Our mission at The Motley Fool is to help the world invest better, so it's nice to receive that kind of recognition. It lets us know we're doing our job.

Whether that's helping the entirely uninitiated overcome their fear of stocks all the way to offering clear and successful guidance on complicated-sounding options trades, we want to provide our readers with a boost to the next step on their journey to financial independence.

Articles and beyond

As Business Insider wrote, there are a number of resources available from the Fool for investors of all levels and styles.

In addition to the dozens of free articles we publish every day on our website, I want to highlight two must-see spots in your tour of fool.com.

For the beginning investor

Investing can seem like a Big Deal to those who have yet to buy their first stock. Many investment professionals try to infuse the conversation with jargon in order to deter individual investors from tackling it on their own (and to justify their often sky-high fees).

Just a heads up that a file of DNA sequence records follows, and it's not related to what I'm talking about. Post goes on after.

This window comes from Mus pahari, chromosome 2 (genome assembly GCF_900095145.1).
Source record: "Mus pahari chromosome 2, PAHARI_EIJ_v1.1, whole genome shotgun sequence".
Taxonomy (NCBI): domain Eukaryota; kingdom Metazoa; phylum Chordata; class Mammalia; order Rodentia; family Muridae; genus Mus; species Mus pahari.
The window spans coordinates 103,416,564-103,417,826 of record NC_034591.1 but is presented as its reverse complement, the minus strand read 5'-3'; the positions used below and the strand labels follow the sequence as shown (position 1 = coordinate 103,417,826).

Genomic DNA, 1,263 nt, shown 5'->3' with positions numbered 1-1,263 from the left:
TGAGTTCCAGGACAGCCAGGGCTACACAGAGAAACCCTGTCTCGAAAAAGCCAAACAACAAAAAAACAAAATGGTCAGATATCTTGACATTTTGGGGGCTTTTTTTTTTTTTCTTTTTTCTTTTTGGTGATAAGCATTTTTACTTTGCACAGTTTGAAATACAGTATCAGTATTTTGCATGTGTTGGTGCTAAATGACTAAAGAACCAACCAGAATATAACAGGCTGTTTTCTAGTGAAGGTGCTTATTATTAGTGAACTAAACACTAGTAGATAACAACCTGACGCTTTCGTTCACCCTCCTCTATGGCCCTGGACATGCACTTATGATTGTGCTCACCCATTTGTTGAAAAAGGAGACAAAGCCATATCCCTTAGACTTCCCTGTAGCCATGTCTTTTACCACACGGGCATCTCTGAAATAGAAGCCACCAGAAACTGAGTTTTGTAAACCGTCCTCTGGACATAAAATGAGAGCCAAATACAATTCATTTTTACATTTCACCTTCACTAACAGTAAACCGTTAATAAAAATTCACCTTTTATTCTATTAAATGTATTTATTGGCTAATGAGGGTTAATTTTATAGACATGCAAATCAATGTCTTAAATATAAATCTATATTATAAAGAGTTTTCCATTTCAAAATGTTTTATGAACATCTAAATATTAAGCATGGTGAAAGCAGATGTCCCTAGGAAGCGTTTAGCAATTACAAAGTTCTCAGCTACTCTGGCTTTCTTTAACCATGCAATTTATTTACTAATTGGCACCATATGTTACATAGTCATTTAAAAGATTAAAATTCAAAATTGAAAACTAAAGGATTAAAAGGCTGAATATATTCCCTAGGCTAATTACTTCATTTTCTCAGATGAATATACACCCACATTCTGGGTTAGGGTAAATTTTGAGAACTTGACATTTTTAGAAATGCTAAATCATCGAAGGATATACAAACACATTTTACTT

But the individual investor can beat the market. The real secret to investing is that it doesn't take tons of money, endless hours, or super-secret formulas that only experts possess.

That's why we created a best-selling guide that walks investors-to-be through everything they need to know to get started. And because we're so dedicated to our mission, we've made that available for free.

If you're just starting out (or want to help out someone who is), go to www.fool.com/beginners, drop in your email address, and you'll be able to instantly access the quick-read guide ... for free.

For the listener

Whether it's on the stationary exercise bike or during my daily commute, I spend a lot of time going nowhere. But I've found a way to make that time benefit me.

The Motley Fool offers five podcasts that I refer to as "binge-worthy financial information."

Motley Fool Money features a team of our analysts discussing the week's top business and investing stories, interviews, and an inside look at the stocks on our radar. It's also featured on several dozen radio stations across the country.